How Video Glasses Work


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Image courtesy Myvu

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­As travel gadgets become increasingly portable and versatile, they also get more personal. Our cell phones, iPods and BlackBerry devices are like portals into our own private worlds of music, photo collections and e-mail accounts. When we use them, we usually forget about the surrounding world. But for those who covet privacy and seek personal refuge, these gadgets might not be enough. The people around you can still hear half of your cell phone conversation, and can you really trust the guy sitting beside you in the crowded airport terminal not to peek at your e-mails?

Short of finding a secluded corner or speaking in a whisper, there's another way to escape into your own world while you travel. Some developers have come out with video glasses that allow you to watch videos anywhere you go. Although they take advantage of the same principles of binocular vision (which we'll learn about later), these cutting-edge movie glasses aren't like the old, handheld View-Masters of your childhood. These video glasses offer hands-free convenience as well as a big-screen experience.

Video glasses aren't a new idea in the high-tech world, in which they've been known as a kind of head-mounted display (HMD). They're also called personal media viewers. No matter what you prefer to dub them, you can't deny that HMD technology has improved tremendously in the past couple decades. When first widely introduced to the market in the 1990s, consumers were underwhelmed with the results [source: Lubell]. In the form of bulky, ridiculous-looking helmets, such impractical novelty gadgets failed to entice buyers.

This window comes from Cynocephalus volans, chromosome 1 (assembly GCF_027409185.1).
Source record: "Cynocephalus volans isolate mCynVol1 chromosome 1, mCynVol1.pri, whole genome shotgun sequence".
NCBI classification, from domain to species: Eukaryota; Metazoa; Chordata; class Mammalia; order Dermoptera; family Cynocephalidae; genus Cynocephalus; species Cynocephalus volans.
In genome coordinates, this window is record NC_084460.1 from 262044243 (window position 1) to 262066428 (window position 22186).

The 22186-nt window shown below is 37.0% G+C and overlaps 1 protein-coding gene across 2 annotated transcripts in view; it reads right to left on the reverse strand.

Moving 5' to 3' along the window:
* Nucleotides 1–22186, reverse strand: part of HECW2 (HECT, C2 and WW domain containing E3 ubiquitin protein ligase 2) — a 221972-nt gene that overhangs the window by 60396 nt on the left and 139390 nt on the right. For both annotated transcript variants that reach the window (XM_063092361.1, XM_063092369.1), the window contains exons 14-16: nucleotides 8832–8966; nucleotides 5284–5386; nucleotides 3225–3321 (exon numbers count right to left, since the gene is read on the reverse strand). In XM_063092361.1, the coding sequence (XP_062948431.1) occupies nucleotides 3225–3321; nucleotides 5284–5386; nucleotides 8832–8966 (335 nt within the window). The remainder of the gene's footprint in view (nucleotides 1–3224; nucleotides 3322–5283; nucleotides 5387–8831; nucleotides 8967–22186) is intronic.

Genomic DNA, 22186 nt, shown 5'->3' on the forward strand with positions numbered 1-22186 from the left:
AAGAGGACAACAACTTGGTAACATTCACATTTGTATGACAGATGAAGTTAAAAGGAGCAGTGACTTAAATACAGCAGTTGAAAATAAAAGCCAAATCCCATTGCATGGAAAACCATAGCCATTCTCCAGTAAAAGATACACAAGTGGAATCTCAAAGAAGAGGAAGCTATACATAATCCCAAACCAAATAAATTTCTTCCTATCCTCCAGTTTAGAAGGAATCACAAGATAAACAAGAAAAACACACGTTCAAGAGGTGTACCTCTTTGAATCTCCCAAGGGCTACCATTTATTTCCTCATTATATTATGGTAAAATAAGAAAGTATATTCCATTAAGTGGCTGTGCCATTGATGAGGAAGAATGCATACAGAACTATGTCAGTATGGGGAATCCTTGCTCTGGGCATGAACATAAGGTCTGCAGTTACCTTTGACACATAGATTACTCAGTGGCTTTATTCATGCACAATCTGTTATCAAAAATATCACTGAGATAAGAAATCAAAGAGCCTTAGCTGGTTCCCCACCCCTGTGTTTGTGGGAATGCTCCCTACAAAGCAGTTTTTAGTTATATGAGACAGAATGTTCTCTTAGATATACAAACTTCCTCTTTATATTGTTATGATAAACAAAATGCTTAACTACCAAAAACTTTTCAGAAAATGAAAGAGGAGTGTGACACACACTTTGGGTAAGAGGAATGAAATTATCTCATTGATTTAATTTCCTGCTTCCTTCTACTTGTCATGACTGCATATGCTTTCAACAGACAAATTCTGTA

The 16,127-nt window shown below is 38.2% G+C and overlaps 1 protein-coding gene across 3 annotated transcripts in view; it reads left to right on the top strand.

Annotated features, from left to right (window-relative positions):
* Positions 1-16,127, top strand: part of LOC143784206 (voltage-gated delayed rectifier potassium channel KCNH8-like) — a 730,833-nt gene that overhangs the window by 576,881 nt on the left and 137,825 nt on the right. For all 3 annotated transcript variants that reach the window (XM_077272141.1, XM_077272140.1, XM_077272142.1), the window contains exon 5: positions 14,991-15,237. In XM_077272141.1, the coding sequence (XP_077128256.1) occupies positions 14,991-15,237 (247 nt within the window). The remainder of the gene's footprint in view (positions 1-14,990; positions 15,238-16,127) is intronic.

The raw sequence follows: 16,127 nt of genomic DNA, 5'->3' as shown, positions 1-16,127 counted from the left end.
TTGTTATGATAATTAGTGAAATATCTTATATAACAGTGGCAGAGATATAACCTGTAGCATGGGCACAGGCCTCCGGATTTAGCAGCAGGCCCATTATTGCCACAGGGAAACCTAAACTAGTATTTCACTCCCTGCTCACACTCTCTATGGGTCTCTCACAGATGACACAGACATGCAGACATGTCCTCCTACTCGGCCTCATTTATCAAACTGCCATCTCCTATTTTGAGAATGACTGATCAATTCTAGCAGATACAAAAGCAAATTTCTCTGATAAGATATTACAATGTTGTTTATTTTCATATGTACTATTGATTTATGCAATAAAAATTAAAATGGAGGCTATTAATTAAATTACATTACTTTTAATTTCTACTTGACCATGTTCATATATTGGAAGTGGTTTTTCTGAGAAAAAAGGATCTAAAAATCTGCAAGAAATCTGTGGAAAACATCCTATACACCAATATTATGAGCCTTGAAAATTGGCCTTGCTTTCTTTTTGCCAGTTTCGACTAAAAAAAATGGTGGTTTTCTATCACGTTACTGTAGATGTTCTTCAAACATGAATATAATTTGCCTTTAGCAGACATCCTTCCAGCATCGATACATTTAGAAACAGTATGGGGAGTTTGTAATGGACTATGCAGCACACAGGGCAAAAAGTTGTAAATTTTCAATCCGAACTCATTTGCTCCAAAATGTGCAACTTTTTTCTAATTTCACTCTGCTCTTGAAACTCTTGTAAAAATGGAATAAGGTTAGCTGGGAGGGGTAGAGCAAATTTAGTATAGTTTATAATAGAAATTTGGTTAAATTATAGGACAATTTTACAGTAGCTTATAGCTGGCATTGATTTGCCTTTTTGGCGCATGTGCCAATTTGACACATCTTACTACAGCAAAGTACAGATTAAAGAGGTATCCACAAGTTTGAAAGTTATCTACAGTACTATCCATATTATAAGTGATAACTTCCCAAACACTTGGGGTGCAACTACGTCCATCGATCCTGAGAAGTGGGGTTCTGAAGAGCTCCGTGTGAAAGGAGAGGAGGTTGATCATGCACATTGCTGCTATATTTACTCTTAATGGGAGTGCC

Today, they might be ready for a comeback. Modern video glasses usually take the form of relatively lightweight glasses. At first glance, some versions look like an average pair of sunglasses. Others have a more futuristic appearance that reminds many of the iconic eye-visor donned by the "Star Trek" character Geordi La Forge.

They all perform the same basic function, however. Next, we'll take a look at how these glasses display images.

Mechanics of Video Glasses

Many video glasses are portable and connect to video iPods.
Many video glasses are portable and connect to video iPods.
Image courtesy Myvu

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­How do these gadgets give you the illusion of sitting in front of a big-screen television? The patents filed for a few of these cutting-edge video glasses offer us some helpful insight.

The displays typically use liquid crystal displays (LCDs) or organic light emitting diodes (OLEDs). A lens magnifies these tiny displays so viewers feel as if they're sitting in front of a large screen. Video glasses come equipped with audio equipment, often in the form of earbud headphones that hang from the headpiece. A battery pack and media player connect to the glasses through wires.

The mechanics of video glasses are designed to capitalize on an amazing function of our vision perception. Most video glasses display two images -- one for each individual eye. When aligned correctly, video glasses allow our brains to make a composite image of the two displays. This allows us to sense depth. Putting together images to form one 3-D image in our brain is known as stereopsis.

The advanced video glasses that strive for this 3-D illusion are binocular. Simpler, two-dimensional varieties are biocular. Whereas binocular glasses display two slightly different images to each eye, biocular head-mounted displays (HMDs) project one image that is seen by both eyes. Hybrids, which use a combination of binocular and biocular methods, split the video image into two parts. From these parts, your brain creates a single composite image. The more well-known video glasses on the market are hybrids.

Among HMDs, many video glasses fall into the immersive category. Immersive glasses take the viewer completely out of his or her surroundings. When you have on an immersive HMD, you won't be able to see anything around you. Other glasses are nonimmersive, meaning that the viewer can at least partially see his or her surroundings.